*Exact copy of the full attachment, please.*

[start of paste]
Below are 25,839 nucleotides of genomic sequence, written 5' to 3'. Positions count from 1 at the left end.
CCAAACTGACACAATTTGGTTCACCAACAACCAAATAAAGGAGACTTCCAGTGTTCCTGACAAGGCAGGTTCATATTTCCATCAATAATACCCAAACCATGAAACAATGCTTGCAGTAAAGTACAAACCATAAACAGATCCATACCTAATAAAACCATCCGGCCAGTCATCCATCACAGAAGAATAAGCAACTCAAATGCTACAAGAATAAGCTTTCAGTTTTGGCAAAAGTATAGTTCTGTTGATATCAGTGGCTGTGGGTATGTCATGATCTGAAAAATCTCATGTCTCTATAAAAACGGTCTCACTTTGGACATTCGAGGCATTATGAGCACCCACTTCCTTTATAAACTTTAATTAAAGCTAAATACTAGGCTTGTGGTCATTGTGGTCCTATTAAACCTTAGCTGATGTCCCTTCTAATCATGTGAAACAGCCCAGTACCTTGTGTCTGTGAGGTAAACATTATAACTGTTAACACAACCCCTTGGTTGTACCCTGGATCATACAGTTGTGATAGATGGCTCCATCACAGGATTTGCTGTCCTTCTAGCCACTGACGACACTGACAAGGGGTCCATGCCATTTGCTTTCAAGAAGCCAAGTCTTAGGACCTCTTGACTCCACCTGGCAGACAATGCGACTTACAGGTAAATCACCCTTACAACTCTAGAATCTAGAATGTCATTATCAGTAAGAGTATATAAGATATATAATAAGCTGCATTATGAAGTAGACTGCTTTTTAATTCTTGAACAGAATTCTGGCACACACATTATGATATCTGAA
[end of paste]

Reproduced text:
Below are 25,839 nucleotides of genomic sequence, written 5' to 3'. Positions count from 1 at the left end.
CCAAACTGACACAATTTGGTTCACCAACAACCAAATAAAGGAGACTTCCAGTGTTCCTGACAAGGCAGGTTCATATTTCCATCAATAATACCCAAACCATGAAACAATGCTTGCAGTAAAGTACAAACCATAAACAGATCCATACCTAATAAAACCATCCGGCCAGTCATCCATCACAGAAGAATAAGCAACTCAAATGCTACAAGAATAAGCTTTCAGTTTTGGCAAAAGTATAGTTCTGTTGATATCAGTGGCTGTGGGTATGTCATGATCTGAAAAATCTCATGTCTCTATAAAAACGGTCTCACTTTGGACATTCGAGGCATTATGAGCACCCACTTCCTTTATAAACTTTAATTAAAGCTAAATACTAGGCTTGTGGTCATTGTGGTCCTATTAAACCTTAGCTGATGTCCCTTCTAATCATGTGAAACAGCCCAGTACCTTGTGTCTGTGAGGTAAACATTATAACTGTTAACACAACCCCTTGGTTGTACCCTGGATCATACAGTTGTGATAGATGGCTCCATCACAGGATTTGCTGTCCTTCTAGCCACTGACGACACTGACAAGGGGTCCATGCCATTTGCTTTCAAGAAGCCAAGTCTTAGGACCTCTTGACTCCACCTGGCAGACAATGCGACTTACAGGTAAATCACCCTTACAACTCTAGAATCTAGAATGTCATTATCAGTAAGAGTATATAAGATATATAATAAGCTGCATTATGAAGTAGACTGCTTTTTAATTCTTGAACAGAATTCTGGCACACACATTATGATATCTGAA